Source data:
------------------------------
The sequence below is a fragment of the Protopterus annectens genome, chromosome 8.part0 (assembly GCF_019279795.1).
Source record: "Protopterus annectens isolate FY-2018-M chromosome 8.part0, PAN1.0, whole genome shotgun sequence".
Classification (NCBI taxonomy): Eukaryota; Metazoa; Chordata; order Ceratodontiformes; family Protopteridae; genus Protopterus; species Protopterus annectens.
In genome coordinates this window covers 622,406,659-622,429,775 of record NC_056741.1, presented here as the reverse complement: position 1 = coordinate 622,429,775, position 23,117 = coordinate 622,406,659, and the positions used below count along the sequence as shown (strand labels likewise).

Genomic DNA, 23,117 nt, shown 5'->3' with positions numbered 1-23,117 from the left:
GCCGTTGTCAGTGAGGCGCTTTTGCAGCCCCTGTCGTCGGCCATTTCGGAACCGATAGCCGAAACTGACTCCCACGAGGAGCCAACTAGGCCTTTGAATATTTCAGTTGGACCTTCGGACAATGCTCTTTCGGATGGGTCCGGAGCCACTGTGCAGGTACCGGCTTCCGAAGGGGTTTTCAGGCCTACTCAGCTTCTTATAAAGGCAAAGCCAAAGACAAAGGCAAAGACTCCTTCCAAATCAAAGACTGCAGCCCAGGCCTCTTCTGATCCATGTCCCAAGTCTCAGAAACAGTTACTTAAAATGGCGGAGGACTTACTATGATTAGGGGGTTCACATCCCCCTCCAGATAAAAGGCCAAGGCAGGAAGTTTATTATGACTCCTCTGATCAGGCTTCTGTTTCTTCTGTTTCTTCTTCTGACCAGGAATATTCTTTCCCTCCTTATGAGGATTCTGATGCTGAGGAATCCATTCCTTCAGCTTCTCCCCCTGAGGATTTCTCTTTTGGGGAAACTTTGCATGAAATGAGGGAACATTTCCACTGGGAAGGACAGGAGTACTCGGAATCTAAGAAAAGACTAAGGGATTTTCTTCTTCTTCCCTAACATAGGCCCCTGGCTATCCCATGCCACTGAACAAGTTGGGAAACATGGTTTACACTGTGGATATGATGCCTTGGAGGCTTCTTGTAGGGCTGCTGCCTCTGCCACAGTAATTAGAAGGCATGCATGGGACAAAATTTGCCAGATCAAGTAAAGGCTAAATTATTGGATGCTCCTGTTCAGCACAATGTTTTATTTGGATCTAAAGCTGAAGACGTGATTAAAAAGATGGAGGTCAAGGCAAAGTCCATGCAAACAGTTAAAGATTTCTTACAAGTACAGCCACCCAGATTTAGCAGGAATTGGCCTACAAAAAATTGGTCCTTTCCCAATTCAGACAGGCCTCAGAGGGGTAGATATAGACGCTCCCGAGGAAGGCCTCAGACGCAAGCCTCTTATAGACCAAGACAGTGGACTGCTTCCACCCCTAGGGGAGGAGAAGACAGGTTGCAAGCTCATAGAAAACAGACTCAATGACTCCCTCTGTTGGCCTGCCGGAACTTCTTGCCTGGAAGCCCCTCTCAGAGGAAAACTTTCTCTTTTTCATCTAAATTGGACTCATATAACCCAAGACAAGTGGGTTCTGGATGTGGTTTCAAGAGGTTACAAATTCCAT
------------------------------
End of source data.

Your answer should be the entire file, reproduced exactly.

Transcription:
The sequence below is a fragment of the Protopterus annectens genome, chromosome 8.part0 (assembly GCF_019279795.1).
Source record: "Protopterus annectens isolate FY-2018-M chromosome 8.part0, PAN1.0, whole genome shotgun sequence".
Classification (NCBI taxonomy): Eukaryota; Metazoa; Chordata; order Ceratodontiformes; family Protopteridae; genus Protopterus; species Protopterus annectens.
In genome coordinates this window covers 622,406,659-622,429,775 of record NC_056741.1, presented here as the reverse complement: position 1 = coordinate 622,429,775, position 23,117 = coordinate 622,406,659, and the positions used below count along the sequence as shown (strand labels likewise).

Genomic DNA, 23,117 nt, shown 5'->3' with positions numbered 1-23,117 from the left:
GCCGTTGTCAGTGAGGCGCTTTTGCAGCCCCTGTCGTCGGCCATTTCGGAACCGATAGCCGAAACTGACTCCCACGAGGAGCCAACTAGGCCTTTGAATATTTCAGTTGGACCTTCGGACAATGCTCTTTCGGATGGGTCCGGAGCCACTGTGCAGGTACCGGCTTCCGAAGGGGTTTTCAGGCCTACTCAGCTTCTTATAAAGGCAAAGCCAAAGACAAAGGCAAAGACTCCTTCCAAATCAAAGACTGCAGCCCAGGCCTCTTCTGATCCATGTCCCAAGTCTCAGAAACAGTTACTTAAAATGGCGGAGGACTTACTATGATTAGGGGGTTCACATCCCCCTCCAGATAAAAGGCCAAGGCAGGAAGTTTATTATGACTCCTCTGATCAGGCTTCTGTTTCTTCTGTTTCTTCTTCTGACCAGGAATATTCTTTCCCTCCTTATGAGGATTCTGATGCTGAGGAATCCATTCCTTCAGCTTCTCCCCCTGAGGATTTCTCTTTTGGGGAAACTTTGCATGAAATGAGGGAACATTTCCACTGGGAAGGACAGGAGTACTCGGAATCTAAGAAAAGACTAAGGGATTTTCTTCTTCTTCCCTAACATAGGCCCCTGGCTATCCCATGCCACTGAACAAGTTGGGAAACATGGTTTACACTGTGGATATGATGCCTTGGAGGCTTCTTGTAGGGCTGCTGCCTCTGCCACAGTAATTAGAAGGCATGCATGGGACAAAATTTGCCAGATCAAGTAAAGGCTAAATTATTGGATGCTCCTGTTCAGCACAATGTTTTATTTGGATCTAAAGCTGAAGACGTGATTAAAAAGATGGAGGTCAAGGCAAAGTCCATGCAAACAGTTAAAGATTTCTTACAAGTACAGCCACCCAGATTTAGCAGGAATTGGCCTACAAAAAATTGGTCCTTTCCCAATTCAGACAGGCCTCAGAGGGGTAGATATAGACGCTCCCGAGGAAGGCCTCAGACGCAAGCCTCTTATAGACCAAGACAGTGGACTGCTTCCACCCCTAGGGGAGGAGAAGACAGGTTGCAAGCTCATAGAAAACAGACTCAATGACTCCCTCTGTTGGCCTGCCGGAACTTCTTGCCTGGAAGCCCCTCTCAGAGGAAAACTTTCTCTTTTTCATCTAAATTGGACTCATATAACCCAAGACAAGTGGGTTCTGGATGTGGTTTCAAGAGGTTACAAATTCCAT